the blog of DC Drinking Liberally
Judging by Google News search results, journalists seeking a name for the February 12 primary in DC, Maryland, and Virginia are breaking in favor of alliteration:
I prefer “Chesapeake primary” myself, because it covers the widest area. The vast majority of voters in tomorrow’s primary are not in the DC area. Besides, I don’t want my brother’s head to explode.
At least the odious name “Beltway primary” is losing badly.
Regardless of what you call it, if you’re a registered Democrat in DC or Maryland, or a registered voter of any sort in Virginia, make sure you get to the polls tomorrow. It’s not often that those of us outside the early states actually get a say in who our presidential candidate is, so let’s make the most of it. And if you’re having trouble deciding, the correct answer is Barack Obama!
I should have posted this last week, but for local residents not yet registered to vote, time is running out if you want to participate in the presidential primary. In both Virginia and DC, Monday, January 14, is the deadline for registering to vote in the February 12 presidential primary election. For information, see the Virginia State Board of Elections or the DC Board of Elections and Ethics.
Maryland residents have until Tuesday, January 22, to register for their primary, which is also February 12 (see the Maryland State Board of Elections). The Maryland primary covers other races in addition to president. For example, Democrats in the 4th Congressional District will be deciding whether the progressive Donna Edwards will unseat the more conservative Rep. Al Wynn, so if you live in that district make sure you’re registered even if you think the presidential nomination will already have been decided by the time you get a chance to vote.
Our just-inside-the-Beltway friends at Alexandria Drinking Liberally are moving a little farther inside, to Arlington. No word yet on a name change, but they may be considering “Northern Virginia Drinking Liberally” (though that could cause problems down the line if another NoVa chapter emerges).
The new location is Capitol City Brewing Company, 2700 S. Quincy St, in Shirlington. They’ll continue meeting on Thursday nights, like the Dupont Circle chapter. Subscribe to their e-mail list to keep up-to-date on their events.
By the way, there are currently three DL chapters in the slowly bluening state of Virginia. The others are in Norfolk and Virginia Beach.
I’d like to apologize for that whole gay marriage ban thing.
I’d also like to pre-emptively apologize for Allen not being ridden out of Washington on a rail. I hope I’m wrong about this one.
There are 18 days left until the election, and lots of opportunities to help the Democrats retake the House and the Senate and bring a bit of sanity to government. Things are looking good now, but we can’t afford to be complacent. I don’t want to be sitting around after the election goes badly, wishing I’d done more.
Jim Webb’s campaign to unseat Virginia’s Sen. George Allen is one of the critical races, and Generation Webb (an outreach campaign for young voters) has plenty of Metro-accessible events in the next days and weeks, starting tonight:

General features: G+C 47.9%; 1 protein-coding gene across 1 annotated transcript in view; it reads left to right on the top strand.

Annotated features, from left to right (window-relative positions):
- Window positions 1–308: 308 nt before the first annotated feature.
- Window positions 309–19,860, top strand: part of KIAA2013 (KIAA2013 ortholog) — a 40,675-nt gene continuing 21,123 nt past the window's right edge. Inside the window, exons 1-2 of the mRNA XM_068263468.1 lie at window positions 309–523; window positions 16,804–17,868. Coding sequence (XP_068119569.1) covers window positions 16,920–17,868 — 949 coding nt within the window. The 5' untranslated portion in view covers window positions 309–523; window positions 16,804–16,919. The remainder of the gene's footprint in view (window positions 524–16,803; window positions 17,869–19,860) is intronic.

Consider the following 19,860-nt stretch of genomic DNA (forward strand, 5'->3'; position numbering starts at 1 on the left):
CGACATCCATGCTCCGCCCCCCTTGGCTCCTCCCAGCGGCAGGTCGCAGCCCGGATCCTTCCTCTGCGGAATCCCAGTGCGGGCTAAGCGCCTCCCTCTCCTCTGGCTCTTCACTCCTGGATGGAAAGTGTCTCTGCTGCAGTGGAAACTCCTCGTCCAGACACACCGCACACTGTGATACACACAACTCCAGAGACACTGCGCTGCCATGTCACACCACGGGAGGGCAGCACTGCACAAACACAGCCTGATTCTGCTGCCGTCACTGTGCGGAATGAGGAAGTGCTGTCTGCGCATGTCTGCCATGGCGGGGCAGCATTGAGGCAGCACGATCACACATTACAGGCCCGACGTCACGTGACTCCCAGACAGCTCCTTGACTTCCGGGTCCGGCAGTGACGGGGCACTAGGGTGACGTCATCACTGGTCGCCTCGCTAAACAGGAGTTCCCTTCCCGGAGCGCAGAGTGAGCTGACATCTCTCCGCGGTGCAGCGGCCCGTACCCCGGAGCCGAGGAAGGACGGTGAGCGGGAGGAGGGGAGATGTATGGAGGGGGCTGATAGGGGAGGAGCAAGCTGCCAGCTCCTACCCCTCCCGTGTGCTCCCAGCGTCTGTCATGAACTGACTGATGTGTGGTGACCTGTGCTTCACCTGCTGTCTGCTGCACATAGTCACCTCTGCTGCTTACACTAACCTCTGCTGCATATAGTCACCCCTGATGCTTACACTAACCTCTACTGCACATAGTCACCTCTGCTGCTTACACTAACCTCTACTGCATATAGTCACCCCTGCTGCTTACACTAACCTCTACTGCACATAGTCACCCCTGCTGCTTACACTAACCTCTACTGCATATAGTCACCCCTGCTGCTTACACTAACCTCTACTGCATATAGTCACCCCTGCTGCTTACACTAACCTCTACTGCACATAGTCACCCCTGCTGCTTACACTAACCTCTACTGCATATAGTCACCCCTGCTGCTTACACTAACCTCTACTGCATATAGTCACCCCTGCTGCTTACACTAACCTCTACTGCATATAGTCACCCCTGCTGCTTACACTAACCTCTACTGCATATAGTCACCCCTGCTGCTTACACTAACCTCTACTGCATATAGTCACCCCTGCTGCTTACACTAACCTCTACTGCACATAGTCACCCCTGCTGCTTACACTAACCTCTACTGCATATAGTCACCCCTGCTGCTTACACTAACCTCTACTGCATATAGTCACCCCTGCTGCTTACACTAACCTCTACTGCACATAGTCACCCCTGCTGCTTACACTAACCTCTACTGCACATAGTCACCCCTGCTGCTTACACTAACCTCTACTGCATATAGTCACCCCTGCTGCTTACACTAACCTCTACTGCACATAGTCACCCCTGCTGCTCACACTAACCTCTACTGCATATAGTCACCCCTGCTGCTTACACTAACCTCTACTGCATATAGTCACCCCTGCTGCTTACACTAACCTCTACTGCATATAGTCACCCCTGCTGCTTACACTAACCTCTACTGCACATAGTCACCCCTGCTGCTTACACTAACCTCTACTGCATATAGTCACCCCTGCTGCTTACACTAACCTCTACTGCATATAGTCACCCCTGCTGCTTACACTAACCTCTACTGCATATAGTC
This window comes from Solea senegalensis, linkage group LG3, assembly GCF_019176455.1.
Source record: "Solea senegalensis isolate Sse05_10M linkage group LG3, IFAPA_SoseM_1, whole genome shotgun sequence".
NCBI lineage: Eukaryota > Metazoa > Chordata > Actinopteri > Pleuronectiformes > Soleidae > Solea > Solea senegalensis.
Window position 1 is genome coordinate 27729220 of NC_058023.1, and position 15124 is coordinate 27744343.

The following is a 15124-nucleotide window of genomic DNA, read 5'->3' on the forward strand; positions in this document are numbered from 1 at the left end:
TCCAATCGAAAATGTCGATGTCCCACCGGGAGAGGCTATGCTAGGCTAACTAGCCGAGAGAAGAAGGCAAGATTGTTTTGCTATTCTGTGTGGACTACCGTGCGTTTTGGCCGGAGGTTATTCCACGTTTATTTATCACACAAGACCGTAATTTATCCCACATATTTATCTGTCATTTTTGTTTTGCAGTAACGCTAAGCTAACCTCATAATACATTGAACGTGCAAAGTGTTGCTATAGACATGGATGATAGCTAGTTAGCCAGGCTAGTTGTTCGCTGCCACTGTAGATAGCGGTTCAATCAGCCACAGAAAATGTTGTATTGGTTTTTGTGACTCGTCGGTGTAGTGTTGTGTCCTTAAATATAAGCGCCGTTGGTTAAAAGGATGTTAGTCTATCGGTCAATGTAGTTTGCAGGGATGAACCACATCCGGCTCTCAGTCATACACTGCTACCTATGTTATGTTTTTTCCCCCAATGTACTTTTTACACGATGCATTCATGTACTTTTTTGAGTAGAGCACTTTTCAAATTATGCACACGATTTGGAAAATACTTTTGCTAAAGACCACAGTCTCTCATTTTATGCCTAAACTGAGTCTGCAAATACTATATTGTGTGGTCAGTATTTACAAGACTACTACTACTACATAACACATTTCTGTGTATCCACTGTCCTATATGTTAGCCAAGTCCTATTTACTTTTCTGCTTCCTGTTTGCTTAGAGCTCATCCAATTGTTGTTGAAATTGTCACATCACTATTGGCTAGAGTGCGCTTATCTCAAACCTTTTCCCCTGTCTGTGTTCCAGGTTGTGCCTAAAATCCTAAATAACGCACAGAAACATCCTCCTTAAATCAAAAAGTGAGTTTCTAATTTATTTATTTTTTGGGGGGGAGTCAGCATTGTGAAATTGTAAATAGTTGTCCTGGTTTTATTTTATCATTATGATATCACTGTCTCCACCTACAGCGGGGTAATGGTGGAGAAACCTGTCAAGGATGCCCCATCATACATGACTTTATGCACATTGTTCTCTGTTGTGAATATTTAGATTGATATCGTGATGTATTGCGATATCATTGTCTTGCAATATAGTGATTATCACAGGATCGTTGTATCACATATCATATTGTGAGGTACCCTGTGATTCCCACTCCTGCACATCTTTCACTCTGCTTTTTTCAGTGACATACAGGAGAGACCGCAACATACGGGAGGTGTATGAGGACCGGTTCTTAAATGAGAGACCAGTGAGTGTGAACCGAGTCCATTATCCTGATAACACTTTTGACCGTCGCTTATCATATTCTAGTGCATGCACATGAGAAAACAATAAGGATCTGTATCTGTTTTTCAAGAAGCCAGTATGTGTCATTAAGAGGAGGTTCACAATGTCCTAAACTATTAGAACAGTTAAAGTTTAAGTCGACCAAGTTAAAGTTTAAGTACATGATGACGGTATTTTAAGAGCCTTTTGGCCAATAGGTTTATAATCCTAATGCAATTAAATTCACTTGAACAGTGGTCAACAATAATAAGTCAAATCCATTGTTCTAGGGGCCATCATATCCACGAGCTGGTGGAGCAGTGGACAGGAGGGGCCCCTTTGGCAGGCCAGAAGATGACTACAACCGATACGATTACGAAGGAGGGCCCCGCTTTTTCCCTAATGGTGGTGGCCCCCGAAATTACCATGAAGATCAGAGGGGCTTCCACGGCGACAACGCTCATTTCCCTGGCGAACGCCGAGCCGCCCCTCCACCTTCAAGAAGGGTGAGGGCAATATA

Yesterday the Washington Post endorsed Frank Wolf, the Republican Congressman representing Virginia’s 10th District (which encompasses McLean and Manassas and areas to the west). I didn’t get a chance to respond immediately, since I was out most of the day volunteering for Wolf’s opponent, Judy Feder, but today I sent this letter to the editor:
I was disappointed to see the Post endorse Rep. Frank Wolf for reelection [”Mr. Wolf’s Diligence,” Oct. 14], especially since the editorial described him as someone who is “more than a party-line Republican” and has a “zeal for human rights.”
Rep. Wolf’s political independence and concern for human rights were nowhere in evidence on Sept. 29 when he voted for the Military Commissions Act, which gives the president free rein to define “torture” however he wishes; allows use of evidence obtained through cruel, inhuman, or degrading treatment; and immunizes senior U.S. officials from prosecution for war crimes committed before passage of the act. In addition, any prohibitions of prisoner abuse contained in the act are made meaningless by its elimination of habeas corpus rights for detainees. If detainees are unable to bring their cases to court, then even innocent prisoners can be held indefinitely and subjected to outrageous treatment with no means of bringing the abuses to light or remedying them.
Seven House Republicans chose to break with the president and their party and oppose this shameful legislation because they cared about human rights and the principles the United States stands for. Rep. Wolf was not among them. What does that say about his commitment to human rights?
If you share my feelings about the Post’s endorsement, please write your own letter to the editor right away (e-mail to firstname.lastname@example.org and include your name, home address, and home and work phone). The more letters (different letters, not copies of mine) they get on the subject, the more likely it is they’ll publish one. Letters from people in the 10th District would be especially good. If you need some ideas, try the New York Times editorial on the Military Commissions Act, which calls it “a tyrannical law that will be ranked with the low points in American democracy, our generation’s version of the Alien and Sedition Acts”, or Amnesty International’s analysis.
Update (17 Oct): Not that it matters much, but the Washington Times joins in with an endorsement titled “Frank Wolf, defender of human rights”.
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